Ukraine’s new comedian president, Volodymyr Zelensky, has wasted no time forming a new government since parliament assembled on 29 August. He ignored constitutional convention to attend the first day’s session, haranguing MPs and forcing them to sit after hours. This was all for public consumption, of course, but it has produced results.
The new prime minister, Oleksiy Honcharuk, is just 35 – four years younger than the average MP. Modern Ukraine itself is only 28, if one marks its birth with the fall of the Soviet Union. So the fundamental question is: how will the country’s new, youthful leadership team cope with an embedded sistema, or deep state, that is almost as old as they are?
The Ukrainian state is shrinking, with the number of ministries falling from 25 to 17. Honcharuk is a lawyer who, since 2015, has headed the Office of Effective Regulation – an organisation focused on deregulation that seeks to encourage a boom in small and medium-sized enterprises, as well as foreign direct investment. Honcharuk’s key deputy is the 28-year-old Mykhailo Fedorov, who once stood for the libertarian 5.10 party on a platform of abolishing all taxes aside from sales and social ones. Having also run Zelensky’s social media election campaign, Fedorov is now vice-prime minister for digital transformation, charged with implementing Zelensky’s slogan of a “state in a smartphone”.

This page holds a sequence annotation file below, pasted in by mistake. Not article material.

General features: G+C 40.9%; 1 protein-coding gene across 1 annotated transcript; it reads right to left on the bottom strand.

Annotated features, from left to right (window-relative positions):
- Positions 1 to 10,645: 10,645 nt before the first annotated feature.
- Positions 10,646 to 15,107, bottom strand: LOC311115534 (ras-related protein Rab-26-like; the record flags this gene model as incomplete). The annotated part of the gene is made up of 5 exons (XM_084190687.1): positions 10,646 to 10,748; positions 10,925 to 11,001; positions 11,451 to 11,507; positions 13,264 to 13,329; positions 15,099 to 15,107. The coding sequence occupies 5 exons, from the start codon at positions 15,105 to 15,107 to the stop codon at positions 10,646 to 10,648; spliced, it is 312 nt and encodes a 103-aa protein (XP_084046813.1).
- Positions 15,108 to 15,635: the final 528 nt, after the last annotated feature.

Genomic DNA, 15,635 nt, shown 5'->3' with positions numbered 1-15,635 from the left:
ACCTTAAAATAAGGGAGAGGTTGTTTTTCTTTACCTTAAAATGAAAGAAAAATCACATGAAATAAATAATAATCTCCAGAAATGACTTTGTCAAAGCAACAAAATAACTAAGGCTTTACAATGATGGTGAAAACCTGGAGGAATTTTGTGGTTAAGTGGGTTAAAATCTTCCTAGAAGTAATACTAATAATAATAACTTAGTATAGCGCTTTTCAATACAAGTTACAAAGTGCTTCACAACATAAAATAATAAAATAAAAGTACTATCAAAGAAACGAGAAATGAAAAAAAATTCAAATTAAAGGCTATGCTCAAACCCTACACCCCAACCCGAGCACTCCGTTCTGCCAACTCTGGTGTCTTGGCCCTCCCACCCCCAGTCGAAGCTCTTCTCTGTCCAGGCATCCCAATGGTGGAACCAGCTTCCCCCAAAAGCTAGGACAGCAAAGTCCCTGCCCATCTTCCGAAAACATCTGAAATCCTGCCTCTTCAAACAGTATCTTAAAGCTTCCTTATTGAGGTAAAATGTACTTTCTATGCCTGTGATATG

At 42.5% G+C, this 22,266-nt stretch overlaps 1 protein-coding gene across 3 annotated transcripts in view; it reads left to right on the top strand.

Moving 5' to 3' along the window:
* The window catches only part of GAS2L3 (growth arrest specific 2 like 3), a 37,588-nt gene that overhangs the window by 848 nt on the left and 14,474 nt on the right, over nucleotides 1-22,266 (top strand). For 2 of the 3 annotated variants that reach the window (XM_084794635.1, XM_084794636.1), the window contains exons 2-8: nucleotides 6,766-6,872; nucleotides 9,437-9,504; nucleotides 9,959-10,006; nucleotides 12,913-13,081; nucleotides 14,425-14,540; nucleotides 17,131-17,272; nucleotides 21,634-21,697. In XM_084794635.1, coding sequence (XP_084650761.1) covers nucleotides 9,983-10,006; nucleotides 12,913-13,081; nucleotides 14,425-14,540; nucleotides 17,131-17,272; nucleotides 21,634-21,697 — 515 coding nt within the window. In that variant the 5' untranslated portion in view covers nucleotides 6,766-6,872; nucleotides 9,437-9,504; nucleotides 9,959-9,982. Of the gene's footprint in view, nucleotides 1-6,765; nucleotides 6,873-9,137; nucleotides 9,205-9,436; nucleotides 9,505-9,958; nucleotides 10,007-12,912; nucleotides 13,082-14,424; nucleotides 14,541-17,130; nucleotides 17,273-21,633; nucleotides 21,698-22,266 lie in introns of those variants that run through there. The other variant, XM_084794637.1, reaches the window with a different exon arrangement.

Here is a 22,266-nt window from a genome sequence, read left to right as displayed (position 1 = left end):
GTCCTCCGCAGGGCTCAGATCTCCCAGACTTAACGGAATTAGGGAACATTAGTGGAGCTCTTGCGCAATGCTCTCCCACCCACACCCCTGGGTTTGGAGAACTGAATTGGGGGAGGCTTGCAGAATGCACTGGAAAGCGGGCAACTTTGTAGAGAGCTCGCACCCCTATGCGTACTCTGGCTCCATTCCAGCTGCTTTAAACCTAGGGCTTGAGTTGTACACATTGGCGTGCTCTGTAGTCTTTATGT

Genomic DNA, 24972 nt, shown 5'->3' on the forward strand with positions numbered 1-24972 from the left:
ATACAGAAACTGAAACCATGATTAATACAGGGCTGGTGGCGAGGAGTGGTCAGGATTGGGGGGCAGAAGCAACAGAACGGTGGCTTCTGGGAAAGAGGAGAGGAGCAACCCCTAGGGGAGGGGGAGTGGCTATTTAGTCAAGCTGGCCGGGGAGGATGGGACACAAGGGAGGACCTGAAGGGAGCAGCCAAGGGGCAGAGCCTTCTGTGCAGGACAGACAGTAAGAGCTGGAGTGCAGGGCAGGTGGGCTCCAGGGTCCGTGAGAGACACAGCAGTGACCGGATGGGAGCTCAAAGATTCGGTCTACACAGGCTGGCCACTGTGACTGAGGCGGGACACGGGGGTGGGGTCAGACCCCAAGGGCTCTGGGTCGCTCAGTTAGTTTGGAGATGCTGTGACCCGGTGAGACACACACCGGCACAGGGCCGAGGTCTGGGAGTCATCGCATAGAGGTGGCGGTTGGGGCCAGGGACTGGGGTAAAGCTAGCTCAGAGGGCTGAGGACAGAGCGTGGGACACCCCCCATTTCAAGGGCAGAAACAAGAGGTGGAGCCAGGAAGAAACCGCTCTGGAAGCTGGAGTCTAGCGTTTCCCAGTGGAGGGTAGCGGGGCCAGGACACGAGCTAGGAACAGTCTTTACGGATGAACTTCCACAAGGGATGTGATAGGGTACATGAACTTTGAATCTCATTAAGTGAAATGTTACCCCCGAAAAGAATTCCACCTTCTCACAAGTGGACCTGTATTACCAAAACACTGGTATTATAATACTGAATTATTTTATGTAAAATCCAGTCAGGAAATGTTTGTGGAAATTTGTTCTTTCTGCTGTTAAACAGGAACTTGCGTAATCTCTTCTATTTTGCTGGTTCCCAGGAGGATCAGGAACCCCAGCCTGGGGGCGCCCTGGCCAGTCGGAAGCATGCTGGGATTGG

Other appointments also point to a reform agenda. The leadership of the national bank is unchanged, even though oligarch Ihor Kolomoisky, Zelensky’s supposed patron, has been at loggerheads with the institution since the nationalisation of his PrivatBank in 2016. Oksana Markarova, who is respected by the International Monetary Fund (IMF), has kept her job as finance minister. The new minister of economic development, trade, and agriculture – Tymofiy Mylovanov – is honorary president of the Kyiv School of Economics, which has ambitions to become Zelensky’s ideas factory.
Read the full article here.